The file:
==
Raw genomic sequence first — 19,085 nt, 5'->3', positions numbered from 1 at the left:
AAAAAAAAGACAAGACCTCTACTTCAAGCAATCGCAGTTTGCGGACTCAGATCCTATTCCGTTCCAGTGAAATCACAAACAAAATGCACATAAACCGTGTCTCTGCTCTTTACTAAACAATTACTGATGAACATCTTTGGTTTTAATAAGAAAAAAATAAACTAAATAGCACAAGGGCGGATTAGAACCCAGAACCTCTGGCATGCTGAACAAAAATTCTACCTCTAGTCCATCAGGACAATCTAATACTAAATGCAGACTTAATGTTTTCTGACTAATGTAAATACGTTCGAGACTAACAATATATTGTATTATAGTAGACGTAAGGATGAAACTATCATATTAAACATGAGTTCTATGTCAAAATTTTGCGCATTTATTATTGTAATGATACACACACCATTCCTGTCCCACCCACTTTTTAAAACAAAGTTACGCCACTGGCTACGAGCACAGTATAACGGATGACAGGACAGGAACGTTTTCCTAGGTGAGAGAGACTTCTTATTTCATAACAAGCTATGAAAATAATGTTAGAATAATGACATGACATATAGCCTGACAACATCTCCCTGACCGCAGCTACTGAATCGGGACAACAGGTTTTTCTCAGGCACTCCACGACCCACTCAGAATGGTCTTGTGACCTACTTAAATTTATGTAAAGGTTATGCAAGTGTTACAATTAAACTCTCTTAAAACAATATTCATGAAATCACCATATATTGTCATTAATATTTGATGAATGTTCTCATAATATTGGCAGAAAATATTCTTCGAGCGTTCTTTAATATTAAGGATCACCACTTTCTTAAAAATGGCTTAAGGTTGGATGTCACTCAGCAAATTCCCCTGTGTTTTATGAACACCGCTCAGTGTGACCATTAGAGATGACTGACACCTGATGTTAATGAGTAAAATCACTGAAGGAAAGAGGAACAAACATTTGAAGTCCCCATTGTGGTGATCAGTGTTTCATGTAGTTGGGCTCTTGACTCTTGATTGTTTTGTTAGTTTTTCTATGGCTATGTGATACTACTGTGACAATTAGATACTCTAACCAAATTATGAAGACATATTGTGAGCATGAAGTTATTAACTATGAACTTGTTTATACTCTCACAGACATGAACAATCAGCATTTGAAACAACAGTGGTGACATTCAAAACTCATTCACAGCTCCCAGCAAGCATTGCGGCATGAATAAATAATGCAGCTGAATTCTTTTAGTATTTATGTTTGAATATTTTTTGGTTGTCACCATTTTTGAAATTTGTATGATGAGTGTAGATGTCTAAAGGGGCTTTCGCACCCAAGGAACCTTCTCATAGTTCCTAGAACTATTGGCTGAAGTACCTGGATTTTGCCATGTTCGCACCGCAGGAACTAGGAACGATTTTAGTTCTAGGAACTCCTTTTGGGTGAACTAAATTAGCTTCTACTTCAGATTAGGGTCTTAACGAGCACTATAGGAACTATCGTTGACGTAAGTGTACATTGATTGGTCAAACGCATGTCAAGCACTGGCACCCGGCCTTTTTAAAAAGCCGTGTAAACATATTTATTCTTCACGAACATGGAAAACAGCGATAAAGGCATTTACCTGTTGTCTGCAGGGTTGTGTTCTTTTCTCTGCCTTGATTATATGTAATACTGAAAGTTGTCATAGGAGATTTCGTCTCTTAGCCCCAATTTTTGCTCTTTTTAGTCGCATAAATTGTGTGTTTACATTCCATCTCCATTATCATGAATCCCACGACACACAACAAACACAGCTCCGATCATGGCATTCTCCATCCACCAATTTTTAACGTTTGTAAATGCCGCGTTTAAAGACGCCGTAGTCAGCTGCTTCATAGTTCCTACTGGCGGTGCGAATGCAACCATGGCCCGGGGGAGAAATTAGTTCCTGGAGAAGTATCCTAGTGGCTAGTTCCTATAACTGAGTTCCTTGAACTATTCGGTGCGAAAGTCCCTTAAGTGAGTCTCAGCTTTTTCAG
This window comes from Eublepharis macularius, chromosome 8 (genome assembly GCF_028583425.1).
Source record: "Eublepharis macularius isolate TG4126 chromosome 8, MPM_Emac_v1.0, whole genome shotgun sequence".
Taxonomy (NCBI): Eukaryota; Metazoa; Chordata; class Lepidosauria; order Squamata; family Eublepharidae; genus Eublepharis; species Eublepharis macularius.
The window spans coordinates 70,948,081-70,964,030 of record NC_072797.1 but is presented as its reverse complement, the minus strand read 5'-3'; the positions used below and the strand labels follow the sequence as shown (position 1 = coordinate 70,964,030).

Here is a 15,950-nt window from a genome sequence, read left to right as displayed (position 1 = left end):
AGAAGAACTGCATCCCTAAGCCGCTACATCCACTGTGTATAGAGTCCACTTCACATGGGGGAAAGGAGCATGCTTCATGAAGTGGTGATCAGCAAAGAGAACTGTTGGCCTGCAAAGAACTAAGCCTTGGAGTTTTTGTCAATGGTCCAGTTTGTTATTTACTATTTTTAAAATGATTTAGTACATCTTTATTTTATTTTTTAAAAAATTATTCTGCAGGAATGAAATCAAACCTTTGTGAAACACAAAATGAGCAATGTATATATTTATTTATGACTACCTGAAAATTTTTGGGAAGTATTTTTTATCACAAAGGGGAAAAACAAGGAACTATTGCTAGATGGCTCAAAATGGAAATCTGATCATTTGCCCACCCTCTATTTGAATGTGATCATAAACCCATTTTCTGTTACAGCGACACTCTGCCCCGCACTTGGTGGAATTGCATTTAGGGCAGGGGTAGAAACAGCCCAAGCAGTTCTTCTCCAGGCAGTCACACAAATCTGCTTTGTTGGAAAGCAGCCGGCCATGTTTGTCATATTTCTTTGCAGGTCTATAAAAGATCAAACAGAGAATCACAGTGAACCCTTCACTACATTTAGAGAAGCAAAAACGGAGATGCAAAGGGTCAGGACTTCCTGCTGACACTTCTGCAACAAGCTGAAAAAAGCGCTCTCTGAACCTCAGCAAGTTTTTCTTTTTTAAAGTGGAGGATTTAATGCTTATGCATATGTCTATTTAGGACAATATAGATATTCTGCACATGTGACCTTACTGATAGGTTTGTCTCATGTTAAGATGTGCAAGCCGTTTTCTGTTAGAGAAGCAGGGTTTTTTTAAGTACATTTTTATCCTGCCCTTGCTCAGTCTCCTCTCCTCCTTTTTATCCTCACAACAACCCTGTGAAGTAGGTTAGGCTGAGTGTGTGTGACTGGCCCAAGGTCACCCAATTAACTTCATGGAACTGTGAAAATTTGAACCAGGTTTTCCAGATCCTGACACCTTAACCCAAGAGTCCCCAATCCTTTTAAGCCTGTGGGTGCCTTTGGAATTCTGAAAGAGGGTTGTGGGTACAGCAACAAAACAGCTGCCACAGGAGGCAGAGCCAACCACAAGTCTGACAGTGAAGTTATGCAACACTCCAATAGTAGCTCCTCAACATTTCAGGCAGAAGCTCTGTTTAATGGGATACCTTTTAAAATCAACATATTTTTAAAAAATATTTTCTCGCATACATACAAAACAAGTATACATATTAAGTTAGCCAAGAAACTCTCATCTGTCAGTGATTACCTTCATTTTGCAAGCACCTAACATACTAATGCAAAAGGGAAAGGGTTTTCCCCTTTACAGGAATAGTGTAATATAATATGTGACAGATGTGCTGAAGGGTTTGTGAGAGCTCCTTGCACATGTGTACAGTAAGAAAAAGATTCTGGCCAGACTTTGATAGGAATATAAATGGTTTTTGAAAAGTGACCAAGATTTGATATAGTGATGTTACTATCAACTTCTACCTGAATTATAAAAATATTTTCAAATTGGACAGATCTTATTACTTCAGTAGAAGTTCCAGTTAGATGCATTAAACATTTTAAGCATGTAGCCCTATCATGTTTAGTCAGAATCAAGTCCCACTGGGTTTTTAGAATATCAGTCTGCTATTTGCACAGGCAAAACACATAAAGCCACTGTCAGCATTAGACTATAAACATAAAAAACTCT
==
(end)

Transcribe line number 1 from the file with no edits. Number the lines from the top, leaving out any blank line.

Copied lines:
Raw genomic sequence first — 19,085 nt, 5'->3', positions numbered from 1 at the left: